Christopher Silveri MD

Christopher P. Silveri, M.D.FAAOS

Board Certified Orthopedic Surgeon : Spine View Profile
  • Dr. Silveri, at Fair Oaks Hospital, performed the hospital's first robotic spine surgery

  • I would like to express my sincere appreciation for keeping me up and running. By - Martha Howar

  • After suffering back pain for over 50 years the pain it became unbearable. By - Bob Vandel

  • Dr Silveri performed the first case using the O-Arm 3-D Imaging at Fair Oaks Hospital. Exciting New Technology

  • Thanks for the GREAT WORK! Double Fusion Feb 4, 2003 MARATHON October 30, 2005 By - Tim Bergen

  • Ballroom Dancer Fully Recovers from Back Surgery,A Laminectomy and Three Vertebra Fusion By - Tom Woll

  • Thanks Dr. Silveri.

  • Washingtonian Top Doctor 2023

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Cervical Corpectomy and Strut Graft

The cervical spine comprises the first 7 vertebrae of the spinal column. The vertebrae are separated from one another by shock absorbing pads called intervertebral discs.  Over time, the discs can become worn out resulting in neck pain. Most patients with neck pain can be managed conservatively. However, surgery needs to be considered when the degenerative changes of the cervical spine exert excessive pressure on the spinal cord.

A cervical corpectomy and strut graft is a surgical procedure aimed at relieving the spinal cord compression by removal of the degenerated vertebrae and replacement with a bone graft. A corpectomy is indicated in compression of the spinal cord leading to spinal stenosis or cervical myelopathy.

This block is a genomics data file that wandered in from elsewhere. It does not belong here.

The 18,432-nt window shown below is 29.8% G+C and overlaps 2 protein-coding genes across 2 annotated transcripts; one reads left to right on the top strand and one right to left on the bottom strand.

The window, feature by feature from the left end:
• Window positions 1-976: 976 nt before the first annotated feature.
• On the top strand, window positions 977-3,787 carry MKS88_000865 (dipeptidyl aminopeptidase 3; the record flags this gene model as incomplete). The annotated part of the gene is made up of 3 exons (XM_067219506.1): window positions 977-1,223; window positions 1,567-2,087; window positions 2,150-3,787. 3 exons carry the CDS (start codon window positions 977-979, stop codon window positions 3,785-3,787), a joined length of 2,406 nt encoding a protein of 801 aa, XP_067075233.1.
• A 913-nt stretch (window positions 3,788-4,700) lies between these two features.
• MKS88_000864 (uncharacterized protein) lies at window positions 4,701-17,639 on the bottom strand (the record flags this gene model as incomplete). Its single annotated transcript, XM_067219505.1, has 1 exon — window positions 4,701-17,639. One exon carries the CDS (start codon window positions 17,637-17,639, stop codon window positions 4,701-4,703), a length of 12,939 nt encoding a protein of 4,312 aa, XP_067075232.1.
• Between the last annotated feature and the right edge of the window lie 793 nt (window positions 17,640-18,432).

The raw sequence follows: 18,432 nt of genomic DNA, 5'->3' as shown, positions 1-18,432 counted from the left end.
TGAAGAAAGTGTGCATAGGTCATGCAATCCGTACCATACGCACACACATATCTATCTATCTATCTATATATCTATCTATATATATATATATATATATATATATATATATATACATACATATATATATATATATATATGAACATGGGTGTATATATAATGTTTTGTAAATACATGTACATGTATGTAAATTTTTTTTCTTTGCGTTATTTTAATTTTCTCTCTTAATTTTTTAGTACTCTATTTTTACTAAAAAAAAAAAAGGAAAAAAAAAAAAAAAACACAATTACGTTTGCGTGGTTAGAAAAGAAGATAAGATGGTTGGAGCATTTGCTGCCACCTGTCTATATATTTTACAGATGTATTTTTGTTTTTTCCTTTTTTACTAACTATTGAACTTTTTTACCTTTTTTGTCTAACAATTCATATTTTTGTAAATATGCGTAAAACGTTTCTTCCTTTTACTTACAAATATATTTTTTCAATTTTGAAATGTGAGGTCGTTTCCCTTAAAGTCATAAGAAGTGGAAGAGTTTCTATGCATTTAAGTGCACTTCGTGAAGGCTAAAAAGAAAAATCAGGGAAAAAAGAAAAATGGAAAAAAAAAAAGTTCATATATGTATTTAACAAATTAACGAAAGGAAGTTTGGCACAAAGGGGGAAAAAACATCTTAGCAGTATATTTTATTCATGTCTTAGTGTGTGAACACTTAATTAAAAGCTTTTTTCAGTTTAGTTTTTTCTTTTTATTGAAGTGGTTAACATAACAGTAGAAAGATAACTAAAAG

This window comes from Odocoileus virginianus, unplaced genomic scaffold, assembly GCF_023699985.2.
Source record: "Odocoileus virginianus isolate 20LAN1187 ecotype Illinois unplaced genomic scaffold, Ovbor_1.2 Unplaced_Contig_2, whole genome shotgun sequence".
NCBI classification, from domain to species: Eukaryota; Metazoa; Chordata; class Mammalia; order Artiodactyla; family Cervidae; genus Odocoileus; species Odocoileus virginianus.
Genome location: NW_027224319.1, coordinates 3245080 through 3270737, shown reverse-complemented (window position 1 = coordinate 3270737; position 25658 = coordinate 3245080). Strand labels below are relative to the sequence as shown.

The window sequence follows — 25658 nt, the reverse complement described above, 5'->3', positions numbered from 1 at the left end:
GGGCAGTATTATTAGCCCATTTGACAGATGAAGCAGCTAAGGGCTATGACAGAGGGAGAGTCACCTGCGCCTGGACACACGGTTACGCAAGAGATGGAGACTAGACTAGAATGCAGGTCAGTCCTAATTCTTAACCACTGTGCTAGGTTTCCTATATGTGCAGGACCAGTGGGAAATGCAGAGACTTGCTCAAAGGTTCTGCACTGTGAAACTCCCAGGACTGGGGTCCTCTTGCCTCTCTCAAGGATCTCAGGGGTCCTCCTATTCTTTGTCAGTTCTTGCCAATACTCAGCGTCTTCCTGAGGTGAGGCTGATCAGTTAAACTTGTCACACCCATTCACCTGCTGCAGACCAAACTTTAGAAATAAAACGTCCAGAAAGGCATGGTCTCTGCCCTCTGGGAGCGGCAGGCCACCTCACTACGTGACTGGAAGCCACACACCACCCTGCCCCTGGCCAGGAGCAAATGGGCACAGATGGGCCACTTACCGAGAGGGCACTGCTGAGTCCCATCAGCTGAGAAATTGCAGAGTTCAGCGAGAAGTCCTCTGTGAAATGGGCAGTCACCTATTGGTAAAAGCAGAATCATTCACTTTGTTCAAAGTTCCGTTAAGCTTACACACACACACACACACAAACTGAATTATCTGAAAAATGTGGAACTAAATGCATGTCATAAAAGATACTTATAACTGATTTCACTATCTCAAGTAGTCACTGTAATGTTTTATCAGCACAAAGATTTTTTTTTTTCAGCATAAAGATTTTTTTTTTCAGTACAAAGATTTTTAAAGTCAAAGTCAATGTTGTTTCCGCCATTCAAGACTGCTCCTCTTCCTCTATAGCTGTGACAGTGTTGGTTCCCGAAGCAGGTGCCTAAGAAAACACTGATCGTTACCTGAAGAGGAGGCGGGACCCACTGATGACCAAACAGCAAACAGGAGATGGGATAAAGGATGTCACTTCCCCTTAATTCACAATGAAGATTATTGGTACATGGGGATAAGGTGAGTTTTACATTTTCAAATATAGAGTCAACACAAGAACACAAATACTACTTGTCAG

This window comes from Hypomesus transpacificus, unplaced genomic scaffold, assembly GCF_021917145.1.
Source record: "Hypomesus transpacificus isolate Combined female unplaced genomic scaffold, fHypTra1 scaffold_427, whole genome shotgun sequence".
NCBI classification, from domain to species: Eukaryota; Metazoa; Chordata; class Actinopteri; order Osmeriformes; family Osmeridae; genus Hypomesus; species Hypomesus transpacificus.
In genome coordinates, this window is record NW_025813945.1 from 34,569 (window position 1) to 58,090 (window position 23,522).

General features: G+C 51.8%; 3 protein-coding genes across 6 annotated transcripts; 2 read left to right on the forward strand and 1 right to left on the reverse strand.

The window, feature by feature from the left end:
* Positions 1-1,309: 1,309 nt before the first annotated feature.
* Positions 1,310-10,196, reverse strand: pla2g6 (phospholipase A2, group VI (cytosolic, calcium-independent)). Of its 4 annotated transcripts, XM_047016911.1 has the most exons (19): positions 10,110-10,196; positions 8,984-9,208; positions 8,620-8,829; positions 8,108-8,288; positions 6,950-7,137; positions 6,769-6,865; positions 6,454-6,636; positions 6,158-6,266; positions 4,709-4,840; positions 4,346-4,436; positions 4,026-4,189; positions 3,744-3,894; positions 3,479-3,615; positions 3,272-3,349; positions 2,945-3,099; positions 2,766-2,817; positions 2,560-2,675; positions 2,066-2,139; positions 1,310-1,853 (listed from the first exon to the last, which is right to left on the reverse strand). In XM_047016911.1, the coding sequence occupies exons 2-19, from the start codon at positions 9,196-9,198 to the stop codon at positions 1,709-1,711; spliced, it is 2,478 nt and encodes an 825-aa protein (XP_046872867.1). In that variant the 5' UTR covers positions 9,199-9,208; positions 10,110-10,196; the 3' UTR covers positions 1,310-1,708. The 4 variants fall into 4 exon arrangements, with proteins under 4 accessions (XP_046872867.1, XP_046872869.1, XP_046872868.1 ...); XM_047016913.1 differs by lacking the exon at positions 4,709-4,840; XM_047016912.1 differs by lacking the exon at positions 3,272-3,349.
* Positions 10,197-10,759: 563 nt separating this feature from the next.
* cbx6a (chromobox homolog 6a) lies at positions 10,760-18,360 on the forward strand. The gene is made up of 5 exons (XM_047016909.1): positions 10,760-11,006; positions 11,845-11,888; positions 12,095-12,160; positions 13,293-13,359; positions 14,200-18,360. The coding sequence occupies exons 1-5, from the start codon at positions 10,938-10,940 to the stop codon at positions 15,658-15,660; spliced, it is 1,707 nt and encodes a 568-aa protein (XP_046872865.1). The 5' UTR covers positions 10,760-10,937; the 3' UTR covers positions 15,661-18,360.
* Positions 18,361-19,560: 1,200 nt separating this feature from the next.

Your surgeon will make an incision in the front of your neck to reach the cervical spine. An X-ray is taken to ensure the affected vertebrae and discs are located. Once confirmed, the affected vertebrae and discs are removed along with any bone spurs around the vertebrae.

A cervical fusion is performed after a corpectomy. In cervical fusion, the space left after removal of the vertebral body is reconstructed with a bone graft to provide stability to the spine. The graft may be taken either from the patient or another individual and is usually taken from the small bone in the leg. The graft holds the vertebrae apart while the healing occurs and the vertebrae fuse. A metal plate and screws are used to hold the vertebrae and the bone graft in place.  Some patients are placed in a halo jacket to restrict the movement of the head during the healing process.

Some of the complications associated with corpectomy include subsequent pain, impaired healing, and a possible need for additional surgery.

Following surgery, patients will need to limit their activities to avoid strain on the healing vertebrae. Physical therapy may be initiated to improve neck strength and flexibility.  The intensity of physical therapy may be increased after the cervical fusion has healed sufficiently.

  • Penn Medicine
  • American  Association of Orthopaedic Surgeons
  •  American Board of Orthopaedic Surgery
  • North American Spine Society
  • Georgetown University